Curious about how to write numbers in French, especially the French 7? The French seven isn’t written exactly the same way in the USA and can lead to confusion. Let’s see how French numbers differ along with writing numbers in French the right way.
Over the weekend, I asked Tom to mail a letter I had sitting on the table. He was on his way out with Dagny and grabbed the letter, giving it a quick glance before putting it in his pocket.
“Is that a 6?” he asked after glancing at the first digit of the postal code I had written.
“Uh yea, of course it’s a 6. What else would it be?” I replied.
“OK, and that 2nd digit, that’s a 2 right?” he continued.
At this point, I got up to take another look at my envelope thinking maybe the ink smeared or he was messing with me. But nope, it was my perfectly legible (to me) penmanship. Clearly a 6 and 2. And he was seriously asking me to clarify what I’d written.
He wasn’t entirely sure. He was pretty sure but had to check just in case.
Tom and I often have this number conversation when either one of us writes something down that contains a number. His 4’s confuse me. I always make sure his 1’s aren’t 7’s. It’s true — the French 7 is different. He doesn’t like my loops. His number 9 looks like a lowercase g.
Read on for more about the French seven and how to write numbers in French!
The French 7: How to write numbers in French
It depends on the person, but the French write numbers a little differently than Americans do. I know that 9’s look like little g’s in France and have even adapted my American number style so that French people are 100% sure what I’m writing. Sometimes the French way confuses me and I need clarification, like when secretaries write down phone numbers for me or when the postman leaves something in the mailbox with a date or a number to call. It’s not always so clear what number is what.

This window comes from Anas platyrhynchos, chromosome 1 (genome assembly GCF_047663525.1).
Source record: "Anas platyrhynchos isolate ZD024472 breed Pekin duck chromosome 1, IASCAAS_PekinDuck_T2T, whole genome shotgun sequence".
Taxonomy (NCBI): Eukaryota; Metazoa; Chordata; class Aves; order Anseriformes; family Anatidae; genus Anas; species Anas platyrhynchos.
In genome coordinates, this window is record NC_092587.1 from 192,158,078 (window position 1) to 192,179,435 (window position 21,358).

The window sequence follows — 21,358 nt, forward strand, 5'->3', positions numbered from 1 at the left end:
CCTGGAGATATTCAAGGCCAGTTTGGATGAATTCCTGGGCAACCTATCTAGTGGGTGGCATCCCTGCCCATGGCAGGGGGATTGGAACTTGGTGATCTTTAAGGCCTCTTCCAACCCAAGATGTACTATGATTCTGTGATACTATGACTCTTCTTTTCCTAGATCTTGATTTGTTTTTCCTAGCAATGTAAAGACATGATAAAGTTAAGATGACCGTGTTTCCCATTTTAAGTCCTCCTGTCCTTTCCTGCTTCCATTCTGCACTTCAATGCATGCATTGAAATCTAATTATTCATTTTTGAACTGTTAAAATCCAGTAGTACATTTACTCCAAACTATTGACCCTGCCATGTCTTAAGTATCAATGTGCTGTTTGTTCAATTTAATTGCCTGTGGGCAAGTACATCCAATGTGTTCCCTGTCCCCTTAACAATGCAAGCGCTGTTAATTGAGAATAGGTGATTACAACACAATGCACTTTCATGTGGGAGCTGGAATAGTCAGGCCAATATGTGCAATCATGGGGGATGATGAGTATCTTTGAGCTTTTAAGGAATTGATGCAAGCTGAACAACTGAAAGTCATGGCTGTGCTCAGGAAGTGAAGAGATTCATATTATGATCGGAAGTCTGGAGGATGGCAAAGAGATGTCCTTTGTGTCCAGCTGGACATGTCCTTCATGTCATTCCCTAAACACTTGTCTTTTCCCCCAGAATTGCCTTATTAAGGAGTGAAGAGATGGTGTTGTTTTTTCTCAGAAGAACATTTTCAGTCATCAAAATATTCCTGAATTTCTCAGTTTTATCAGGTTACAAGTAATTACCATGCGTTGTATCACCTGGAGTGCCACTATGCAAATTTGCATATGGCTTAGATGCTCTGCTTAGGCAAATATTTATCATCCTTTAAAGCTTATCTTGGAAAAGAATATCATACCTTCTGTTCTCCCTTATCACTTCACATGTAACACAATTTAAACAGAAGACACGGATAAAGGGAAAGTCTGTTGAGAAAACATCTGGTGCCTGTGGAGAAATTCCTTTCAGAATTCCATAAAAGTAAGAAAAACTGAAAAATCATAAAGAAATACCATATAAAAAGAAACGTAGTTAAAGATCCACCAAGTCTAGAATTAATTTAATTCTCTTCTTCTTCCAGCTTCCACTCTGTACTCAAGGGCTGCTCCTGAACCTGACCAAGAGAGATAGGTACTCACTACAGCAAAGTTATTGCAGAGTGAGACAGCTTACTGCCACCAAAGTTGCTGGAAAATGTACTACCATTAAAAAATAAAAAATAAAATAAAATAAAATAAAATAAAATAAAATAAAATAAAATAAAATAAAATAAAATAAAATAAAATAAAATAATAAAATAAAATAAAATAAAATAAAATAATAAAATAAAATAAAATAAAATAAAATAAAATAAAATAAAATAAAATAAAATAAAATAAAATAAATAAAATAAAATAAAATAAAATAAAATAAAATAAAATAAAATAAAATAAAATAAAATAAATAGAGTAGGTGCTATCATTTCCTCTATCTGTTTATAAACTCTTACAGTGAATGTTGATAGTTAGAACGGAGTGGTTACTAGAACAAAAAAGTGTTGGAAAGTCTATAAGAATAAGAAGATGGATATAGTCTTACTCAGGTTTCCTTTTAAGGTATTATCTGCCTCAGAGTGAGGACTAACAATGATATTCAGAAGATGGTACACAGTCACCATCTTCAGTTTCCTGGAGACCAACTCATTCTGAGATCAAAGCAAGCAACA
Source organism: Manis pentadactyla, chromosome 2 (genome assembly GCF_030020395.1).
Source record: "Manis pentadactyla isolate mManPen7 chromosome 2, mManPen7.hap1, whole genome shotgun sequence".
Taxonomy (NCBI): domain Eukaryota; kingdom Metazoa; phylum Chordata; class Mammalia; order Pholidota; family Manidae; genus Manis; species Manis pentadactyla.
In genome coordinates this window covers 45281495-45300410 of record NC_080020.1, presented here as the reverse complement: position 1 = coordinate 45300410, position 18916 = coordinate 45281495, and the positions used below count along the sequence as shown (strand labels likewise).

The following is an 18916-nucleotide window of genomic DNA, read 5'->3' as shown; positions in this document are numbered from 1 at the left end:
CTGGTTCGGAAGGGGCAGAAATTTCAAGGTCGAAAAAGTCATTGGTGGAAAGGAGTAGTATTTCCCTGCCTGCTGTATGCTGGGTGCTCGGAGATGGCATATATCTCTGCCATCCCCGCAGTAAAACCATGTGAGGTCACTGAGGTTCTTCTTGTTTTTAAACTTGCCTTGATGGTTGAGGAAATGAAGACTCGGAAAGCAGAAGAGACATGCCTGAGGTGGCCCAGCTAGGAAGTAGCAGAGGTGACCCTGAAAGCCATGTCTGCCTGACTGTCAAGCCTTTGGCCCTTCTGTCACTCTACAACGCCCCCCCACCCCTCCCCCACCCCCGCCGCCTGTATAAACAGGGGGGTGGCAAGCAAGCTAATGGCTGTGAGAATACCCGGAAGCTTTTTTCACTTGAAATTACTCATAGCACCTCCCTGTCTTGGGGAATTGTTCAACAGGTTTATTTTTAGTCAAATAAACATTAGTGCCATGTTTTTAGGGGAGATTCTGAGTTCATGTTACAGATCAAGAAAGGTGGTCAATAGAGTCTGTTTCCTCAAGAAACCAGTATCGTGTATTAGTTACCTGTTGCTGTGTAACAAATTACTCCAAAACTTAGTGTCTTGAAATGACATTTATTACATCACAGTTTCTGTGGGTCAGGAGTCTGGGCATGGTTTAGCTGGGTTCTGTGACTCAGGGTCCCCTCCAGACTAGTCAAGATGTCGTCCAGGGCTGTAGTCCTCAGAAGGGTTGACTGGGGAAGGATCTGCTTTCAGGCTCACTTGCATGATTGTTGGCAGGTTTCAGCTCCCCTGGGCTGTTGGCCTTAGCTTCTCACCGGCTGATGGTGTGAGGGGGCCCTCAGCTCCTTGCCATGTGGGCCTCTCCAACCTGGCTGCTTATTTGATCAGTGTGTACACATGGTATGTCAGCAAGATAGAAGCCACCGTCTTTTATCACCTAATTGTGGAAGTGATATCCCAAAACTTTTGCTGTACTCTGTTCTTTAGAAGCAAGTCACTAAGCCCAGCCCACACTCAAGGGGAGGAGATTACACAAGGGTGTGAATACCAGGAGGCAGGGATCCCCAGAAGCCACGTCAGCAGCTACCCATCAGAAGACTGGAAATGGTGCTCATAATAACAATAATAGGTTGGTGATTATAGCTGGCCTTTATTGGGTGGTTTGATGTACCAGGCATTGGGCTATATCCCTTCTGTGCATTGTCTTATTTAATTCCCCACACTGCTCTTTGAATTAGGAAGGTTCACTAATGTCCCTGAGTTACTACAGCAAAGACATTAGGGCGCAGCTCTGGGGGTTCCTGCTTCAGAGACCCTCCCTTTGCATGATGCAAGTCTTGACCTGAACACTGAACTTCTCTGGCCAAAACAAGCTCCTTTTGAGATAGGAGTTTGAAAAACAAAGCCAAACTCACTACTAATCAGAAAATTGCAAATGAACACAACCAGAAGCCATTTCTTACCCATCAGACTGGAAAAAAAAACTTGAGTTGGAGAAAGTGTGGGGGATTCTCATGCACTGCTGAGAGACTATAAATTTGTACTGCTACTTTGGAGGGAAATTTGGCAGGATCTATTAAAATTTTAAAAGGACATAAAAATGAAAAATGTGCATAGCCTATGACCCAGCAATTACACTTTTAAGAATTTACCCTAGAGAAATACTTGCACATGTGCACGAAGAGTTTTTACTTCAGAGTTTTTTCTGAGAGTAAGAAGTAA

Quirks you notice about your French husband >>
Let me show you what I mean about numbers in French, like the French 7.
Here’s a slip that FedEx left for me when I wasn’t home. See the 9’s that look like g’s? The 1’s are almost like 7’s. (sorry it’s a little blurry)
In the pic below, Tom and I both wrote out numbers 1-9 (and Tom added a 10 for good measure).
Note: I used to write 7s like the 7 up top until about 6 years ago when Tom thought my 7s were 1s. I now put a bar through them. The French 7 is one digit we never need to clarify with each other since we both put a bar through the 7. But sometimes French people’s 1’s look like 7’s. The French seven is one to learn and know. It always has a bar through it!
For reference, here is how you write numbers in French and the words written out:
Also, remember that when writing dollar amounts, the French use a period where we’d use a comma and vice versa.
The way an American would write 20 dollars and 42 cents: 20.42
The way a French person would write 20 euros and 42 centimes: 20,42
Now you know how to write numbers in French, like the French 7.
Do people tell you they can’t read your numbers? Do you write a French 7 with the bar or not?
Diane Sarasota says
Oh Di,How I have this “numbers” conversation with my American husband too.I( the Brit) write like your husband.I was taught by the Notre Dame nuns.I dot my I’s with a tiny ‘o’ too!!! How funny,just smile & accept our differences with a “C’est La Vie”Please correct my school French if it’s wrong,Sweetie
Oh good, I’m not alone!